‘Has Omar’s brother offered them anything?’ 

          ‘Money not to destroy it,’ Pero smiled, ‘which is what they really want. The Marrakchi police, they are telling Saadi and her supporters to pay them or they will hand it over to the MI.  Omar’s rat brother is negotiating for us at this very moment. You might say it’s an auction.  Don’t worry, like all vermin, Mahjoub is very clever... he will get the best deal he can. Even so it could create a huge scandal... the men who give it to us might have to retire... maybe even leave Marrakech.  As soon as Mahjoub has it he will give it to Omar who will bring it here and I will play it as evidence for all to hear. You can be sure the Public Prosecutor would never play it unless he was forced to.’

          ‘Pay as you go, I guess that’s the message,’ Toni sighed wryly.  ‘But do we really need it?  We know this Zouheir signed a confession with the Marrakech Police.  Where’s that?’

          ‘Avec le meme, of course... they’ve all read it... but to get it presented as evidence will cost additional money, and once presented, it will cost more to have it accepted as evidence...’

           Toni giggled under her breath ‘But really this is so crazy... how do we get money when we’re sitting here in court?’

          ‘You won’t believe this,’ Pero smiled, ‘but they’re actually saying since you’re English they will trust you to pay them later.’ 

           Toni chuckled slyly, ‘Well that’s certainly a mistake isn’t it?’ 

           Pero grinned ‘They’ll deliver, don’t worry.  I will begin by playing the tape of old Gamal, and by the time that’s over we should have the one of Youssef and Zouheir. Then just watch the fun. And don’t be fooled by the respectable looks of these people... they’re heartless and ruthless and they admire the fake Youssef because he’s an Avocat and because probably he’s ready to cut a huge deal with everyone if he wins.’ 

          Pero looked around the courtroom wondering when the judges would arrive. ‘And one other very important thing I haven’t told you because I just received word on my cell phone: the DNA of the crazy Youssef matches the DNA of the Baroness... there is a certain margin of error which anyone can contest, but it’s good news... yes?’’

           Toni’s face brightened considerably, ‘Well - how fantastic… brilliant!  I knew he was Minna’s son... I knew it!’ She lowered her voice again to a whisper. ‘Now I have some news for you. I was waiting to tell you this until they landed... but...’ 

          ‘Who landed?’ 

          ‘The false Youssef, I’ve had him kidnapped...’

          ‘Mark the work of the Omnipotent,’ Pero whispered in Arabic, ‘You had him kidnapped? Where?’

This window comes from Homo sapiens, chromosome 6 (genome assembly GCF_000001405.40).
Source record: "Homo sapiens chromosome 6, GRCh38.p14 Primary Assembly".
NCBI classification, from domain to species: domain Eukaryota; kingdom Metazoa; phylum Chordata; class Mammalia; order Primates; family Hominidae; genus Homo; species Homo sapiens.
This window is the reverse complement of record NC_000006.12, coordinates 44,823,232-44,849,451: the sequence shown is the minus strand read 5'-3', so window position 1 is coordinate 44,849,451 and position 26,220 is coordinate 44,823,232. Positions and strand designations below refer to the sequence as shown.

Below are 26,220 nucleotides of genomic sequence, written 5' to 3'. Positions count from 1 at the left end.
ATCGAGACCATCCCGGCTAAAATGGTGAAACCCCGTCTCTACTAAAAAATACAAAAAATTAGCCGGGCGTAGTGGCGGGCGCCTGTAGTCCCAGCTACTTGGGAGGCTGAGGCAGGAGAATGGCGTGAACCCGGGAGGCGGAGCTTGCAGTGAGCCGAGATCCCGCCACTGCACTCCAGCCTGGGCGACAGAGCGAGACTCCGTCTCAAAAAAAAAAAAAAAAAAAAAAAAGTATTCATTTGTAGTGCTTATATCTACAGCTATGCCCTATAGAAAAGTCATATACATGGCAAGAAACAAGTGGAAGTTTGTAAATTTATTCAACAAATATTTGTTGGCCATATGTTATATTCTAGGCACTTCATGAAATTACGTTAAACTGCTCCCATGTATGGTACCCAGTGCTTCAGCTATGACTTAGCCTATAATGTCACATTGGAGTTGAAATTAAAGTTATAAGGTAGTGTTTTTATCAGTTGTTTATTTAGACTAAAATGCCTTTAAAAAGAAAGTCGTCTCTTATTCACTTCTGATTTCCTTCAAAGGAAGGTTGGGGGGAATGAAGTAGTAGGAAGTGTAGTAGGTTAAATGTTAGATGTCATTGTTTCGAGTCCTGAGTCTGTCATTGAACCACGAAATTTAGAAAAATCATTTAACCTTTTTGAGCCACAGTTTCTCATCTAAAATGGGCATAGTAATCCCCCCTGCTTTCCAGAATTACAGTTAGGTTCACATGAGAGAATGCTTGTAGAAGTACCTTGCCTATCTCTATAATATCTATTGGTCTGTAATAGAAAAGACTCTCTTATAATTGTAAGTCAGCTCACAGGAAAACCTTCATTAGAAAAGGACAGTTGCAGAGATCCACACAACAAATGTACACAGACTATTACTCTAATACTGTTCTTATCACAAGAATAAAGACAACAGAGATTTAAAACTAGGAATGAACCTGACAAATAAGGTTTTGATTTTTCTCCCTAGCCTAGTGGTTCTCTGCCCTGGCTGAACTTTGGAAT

‘They found him in Switzerland!  You remember my plane was in Frankfurt having a tune up?  Well, he’s on that plane right now flying back. I got word this morning around six, they were just taking off... should be arriving here any moment now... they have your phone number and will call.’

          ‘But who found him... who are they?’

          ‘Don’t ask. Toni replied with a sphinx like smile, ‘I’ll explain later.’ 

          ‘But how will he... what happens when he goes through immigration?’

          ‘He’s been given a new passport for the moment, British, and he’ll be arriving with two other blokes... very tough, very efficient... on holiday supposedly... golf clubs and all.’

          ‘What if he’s recognized?’

           Toni shrugged casually, ‘If something like that happens, which I very much doubt, my men have instructions to call you and the Ministere d’Interieur gentlemen on their cell phones.  The MI men are here, lurking in the back of the chamber. If all works out, we’ll be able to bring this false Youssef right here to the court. I thought you might like to add him to the little drama you’re planning to stage ... what do you think?’

           Pero smiled broadly, ‘I’m filled with admiration and I congratulate you... where in Switzerland did...’

          ‘In Geneva... sh sh sh.   Our guess was he was there trying to make a deal, just as you said, with that big food company. I thought it was important to capture him before that happened.’

          ‘But how did he get from Marrakech to Geneva without...?’

           Toni threw up her hands, ‘Who knows.  He’s very clever.  He may wiggle out of this yet.’

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©Elwyn Chamberlain 2006